“My church
is just like family to me,” the middle aged man said.  “I feel closer to the people in our church
than I do to my own brothers and sisters; I just don’t know what I’d do without

A lot of
people use family language to talk about the church.  They either celebrate that church feels like
family to them or lament that it doesn’t. 
I understand.  Since we all need warm,
nurturing, and supportive relationships, it’s easy to see why we use family
imagery to describe the church–either as it is or as we think it should be.

Is family
language always appropriate?  Size and
complexity alone make this imagery problematic, don’t they?  How many families form committees to project strategic
and long-range plans?  Annually elect
leaders?    Form an executive committee
to form and monitor their budgets?  We
can’t really stretch family language to cover all of the dynamics and realities
in church life.

often, when we can’t make family language fit our experience of church, we turn
to the language and methods of the corporation. We adopt organizational charts
and develop policy manuals.  The pastor becomes the C.E.O., the church term for which is “senior pastor” or “lead pastor.” 
We expect skills in management and planning, just as much as we expect
prayerfulness, teaching, preaching and pastoral care.  Stewardship becomes “fund-raising,” potential
church members become “prospects,” and informal interactions get formalized and
 routinized into increasing numbers of
meetings.  When we can’t use family
language, we use corporation language.

language about the church reveals our yearning for intimacy and corporation language points to our realization that,
whatever else the church is, it is an institution.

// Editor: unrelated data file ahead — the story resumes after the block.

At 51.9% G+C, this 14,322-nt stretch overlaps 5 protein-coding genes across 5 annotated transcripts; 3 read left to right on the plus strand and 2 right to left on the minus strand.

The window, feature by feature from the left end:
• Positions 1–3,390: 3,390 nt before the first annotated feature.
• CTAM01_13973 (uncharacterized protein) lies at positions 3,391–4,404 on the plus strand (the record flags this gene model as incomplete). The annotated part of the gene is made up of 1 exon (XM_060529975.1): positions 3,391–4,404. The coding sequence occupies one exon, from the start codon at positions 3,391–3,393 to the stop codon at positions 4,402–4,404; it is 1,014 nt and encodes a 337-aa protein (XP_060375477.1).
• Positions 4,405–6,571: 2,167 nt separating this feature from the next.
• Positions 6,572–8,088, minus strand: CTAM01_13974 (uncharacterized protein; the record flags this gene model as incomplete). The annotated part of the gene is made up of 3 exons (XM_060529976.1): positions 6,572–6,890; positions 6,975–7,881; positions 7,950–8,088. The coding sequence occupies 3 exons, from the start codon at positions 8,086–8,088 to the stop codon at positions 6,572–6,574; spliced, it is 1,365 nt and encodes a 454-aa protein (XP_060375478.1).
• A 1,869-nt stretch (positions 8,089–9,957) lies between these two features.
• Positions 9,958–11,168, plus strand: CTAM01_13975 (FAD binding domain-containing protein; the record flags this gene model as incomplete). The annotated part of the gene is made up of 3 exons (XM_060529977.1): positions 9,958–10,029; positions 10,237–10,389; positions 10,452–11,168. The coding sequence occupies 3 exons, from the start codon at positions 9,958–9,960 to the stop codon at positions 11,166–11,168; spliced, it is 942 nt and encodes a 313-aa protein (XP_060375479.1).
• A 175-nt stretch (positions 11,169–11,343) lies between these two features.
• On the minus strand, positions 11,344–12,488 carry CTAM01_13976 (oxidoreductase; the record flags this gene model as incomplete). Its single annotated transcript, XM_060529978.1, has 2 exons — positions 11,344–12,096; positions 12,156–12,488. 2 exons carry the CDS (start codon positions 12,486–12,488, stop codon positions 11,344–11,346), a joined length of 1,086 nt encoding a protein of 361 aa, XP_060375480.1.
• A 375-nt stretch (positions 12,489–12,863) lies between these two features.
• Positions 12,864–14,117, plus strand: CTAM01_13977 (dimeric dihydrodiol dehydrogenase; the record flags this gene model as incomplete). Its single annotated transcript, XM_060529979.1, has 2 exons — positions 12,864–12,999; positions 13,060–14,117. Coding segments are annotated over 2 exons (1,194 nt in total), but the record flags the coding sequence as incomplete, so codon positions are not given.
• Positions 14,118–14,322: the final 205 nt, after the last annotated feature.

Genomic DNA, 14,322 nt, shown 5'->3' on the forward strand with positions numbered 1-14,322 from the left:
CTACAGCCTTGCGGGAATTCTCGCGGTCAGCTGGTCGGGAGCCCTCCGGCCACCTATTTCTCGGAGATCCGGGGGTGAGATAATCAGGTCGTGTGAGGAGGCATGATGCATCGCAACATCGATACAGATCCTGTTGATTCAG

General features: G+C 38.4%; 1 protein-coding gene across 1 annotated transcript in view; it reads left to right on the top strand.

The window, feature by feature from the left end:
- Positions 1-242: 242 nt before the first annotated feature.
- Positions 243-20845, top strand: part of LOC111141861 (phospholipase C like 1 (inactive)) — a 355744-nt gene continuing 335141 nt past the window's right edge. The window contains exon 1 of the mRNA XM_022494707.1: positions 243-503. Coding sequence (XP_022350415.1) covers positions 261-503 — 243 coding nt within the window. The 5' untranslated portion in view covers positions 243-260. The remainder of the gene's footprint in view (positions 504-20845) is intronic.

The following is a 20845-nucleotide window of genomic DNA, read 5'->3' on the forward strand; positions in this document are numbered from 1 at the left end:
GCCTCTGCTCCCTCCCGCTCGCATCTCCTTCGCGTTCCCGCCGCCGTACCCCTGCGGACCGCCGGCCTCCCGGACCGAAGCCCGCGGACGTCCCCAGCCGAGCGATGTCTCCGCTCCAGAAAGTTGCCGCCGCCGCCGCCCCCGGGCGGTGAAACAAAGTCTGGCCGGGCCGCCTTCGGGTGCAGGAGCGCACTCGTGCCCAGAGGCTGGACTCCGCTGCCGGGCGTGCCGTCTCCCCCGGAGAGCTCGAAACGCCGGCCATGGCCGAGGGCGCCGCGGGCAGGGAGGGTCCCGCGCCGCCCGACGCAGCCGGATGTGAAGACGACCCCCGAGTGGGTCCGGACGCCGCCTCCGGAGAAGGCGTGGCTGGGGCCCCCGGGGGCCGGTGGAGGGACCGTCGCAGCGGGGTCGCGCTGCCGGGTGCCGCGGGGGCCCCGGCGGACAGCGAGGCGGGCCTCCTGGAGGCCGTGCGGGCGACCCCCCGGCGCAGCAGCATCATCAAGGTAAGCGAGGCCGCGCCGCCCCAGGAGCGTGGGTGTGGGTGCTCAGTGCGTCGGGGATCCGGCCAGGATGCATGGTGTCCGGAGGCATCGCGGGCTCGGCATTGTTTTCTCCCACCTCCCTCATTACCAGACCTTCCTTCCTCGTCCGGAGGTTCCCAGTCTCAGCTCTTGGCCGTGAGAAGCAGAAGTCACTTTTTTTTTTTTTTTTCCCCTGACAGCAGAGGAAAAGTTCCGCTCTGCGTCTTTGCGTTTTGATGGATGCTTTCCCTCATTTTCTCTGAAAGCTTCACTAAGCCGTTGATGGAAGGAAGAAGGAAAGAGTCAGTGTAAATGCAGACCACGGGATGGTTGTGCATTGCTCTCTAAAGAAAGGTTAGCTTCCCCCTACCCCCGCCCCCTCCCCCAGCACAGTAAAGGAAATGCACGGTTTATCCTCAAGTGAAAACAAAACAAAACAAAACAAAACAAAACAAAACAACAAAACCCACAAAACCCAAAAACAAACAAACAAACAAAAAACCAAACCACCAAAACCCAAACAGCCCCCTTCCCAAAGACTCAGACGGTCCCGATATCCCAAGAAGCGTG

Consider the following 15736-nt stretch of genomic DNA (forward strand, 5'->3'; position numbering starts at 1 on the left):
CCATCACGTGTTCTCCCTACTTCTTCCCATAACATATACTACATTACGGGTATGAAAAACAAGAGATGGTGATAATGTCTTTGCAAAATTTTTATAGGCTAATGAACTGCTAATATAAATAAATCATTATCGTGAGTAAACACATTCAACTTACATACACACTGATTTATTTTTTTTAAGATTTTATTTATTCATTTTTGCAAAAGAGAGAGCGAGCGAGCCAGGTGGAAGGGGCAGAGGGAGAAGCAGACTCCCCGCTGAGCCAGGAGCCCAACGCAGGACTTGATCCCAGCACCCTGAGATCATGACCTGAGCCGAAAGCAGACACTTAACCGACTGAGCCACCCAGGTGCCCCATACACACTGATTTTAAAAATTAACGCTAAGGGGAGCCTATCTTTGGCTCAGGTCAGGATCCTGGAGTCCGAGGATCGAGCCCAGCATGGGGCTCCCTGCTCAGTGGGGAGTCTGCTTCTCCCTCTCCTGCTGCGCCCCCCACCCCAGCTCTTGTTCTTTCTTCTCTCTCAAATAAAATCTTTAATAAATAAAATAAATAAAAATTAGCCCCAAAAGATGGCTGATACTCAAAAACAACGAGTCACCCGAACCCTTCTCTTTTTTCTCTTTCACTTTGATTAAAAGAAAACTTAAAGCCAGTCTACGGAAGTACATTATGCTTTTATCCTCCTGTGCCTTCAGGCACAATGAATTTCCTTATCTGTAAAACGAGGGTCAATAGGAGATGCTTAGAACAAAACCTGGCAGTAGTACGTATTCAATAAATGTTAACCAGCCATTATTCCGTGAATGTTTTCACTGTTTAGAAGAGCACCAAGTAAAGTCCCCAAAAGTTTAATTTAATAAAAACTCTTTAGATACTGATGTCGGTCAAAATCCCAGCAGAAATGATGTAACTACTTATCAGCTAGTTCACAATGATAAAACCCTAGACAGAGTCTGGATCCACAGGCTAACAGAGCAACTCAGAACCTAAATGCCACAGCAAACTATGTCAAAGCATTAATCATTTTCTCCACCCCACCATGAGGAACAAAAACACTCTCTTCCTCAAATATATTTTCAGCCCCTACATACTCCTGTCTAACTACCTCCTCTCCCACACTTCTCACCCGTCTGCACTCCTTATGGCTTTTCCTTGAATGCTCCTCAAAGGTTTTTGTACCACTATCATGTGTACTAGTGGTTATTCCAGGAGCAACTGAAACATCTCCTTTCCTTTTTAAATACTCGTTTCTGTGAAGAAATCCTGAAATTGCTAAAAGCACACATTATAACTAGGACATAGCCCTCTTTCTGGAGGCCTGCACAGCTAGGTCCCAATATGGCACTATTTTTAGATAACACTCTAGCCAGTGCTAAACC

should it be?  Of course, it is and must
be both.  Every church must find ways to
nurture intimacy and negotiate institutional realities.

Of course,
a lot of people have ambivalence about the
“institutional” nature of the church. 
They’re not sure how concerns about budgets and buildings, personnel and
procedures, and boards and committees relate to the church’s calling to
declare, in word and deed, the good news of Jesus.  I understand the ambivalence, because there
can be a wide distance between the good news of the kingdom and the condition
of the church.  There are times when “institution”
threatens to “quench the Spirit.”

Even so, I’ve never
been able to accept uncritically the rather simplistic rejection that some
people make of “institutions.” 
We can’t be naïve human groups extend and preserve their
values and commitments. For
instance, when a movement grows beyond fifty or so people, especially if it’s a
diverse movement, it will have to find organized ways of communication and
decision-making.  It will need division
of labor, job descriptions, and clarified expectations.   

And, for a movement to endure beyond
one generation, it must take on institutional forms.   As
Richard John Neuhaus said in his book, Freedom
for Ministry
, “Institution is simply another word for social

Latin American
liberation theologian Leonardo Boff wrote: 
“No community can exist without some institutionalization that lends it
unity, coherency and identity.  The
institution does not exist for itself but in service to the community of faith.” 

The question is
not, “Will the church deal with institutional realities?”  It will. 
Rather, the question is, “How can we insure that the institution is
the servant of the mission?”   Just
as Jesus affirmed that the Sabbath was made for human beings, not human beings
for the Sabbath, the institutional realities of the church were made to serve
its reason-for-being; perpetuating the institution is not that reason.  The reason is the gracious and joyful reign
of God.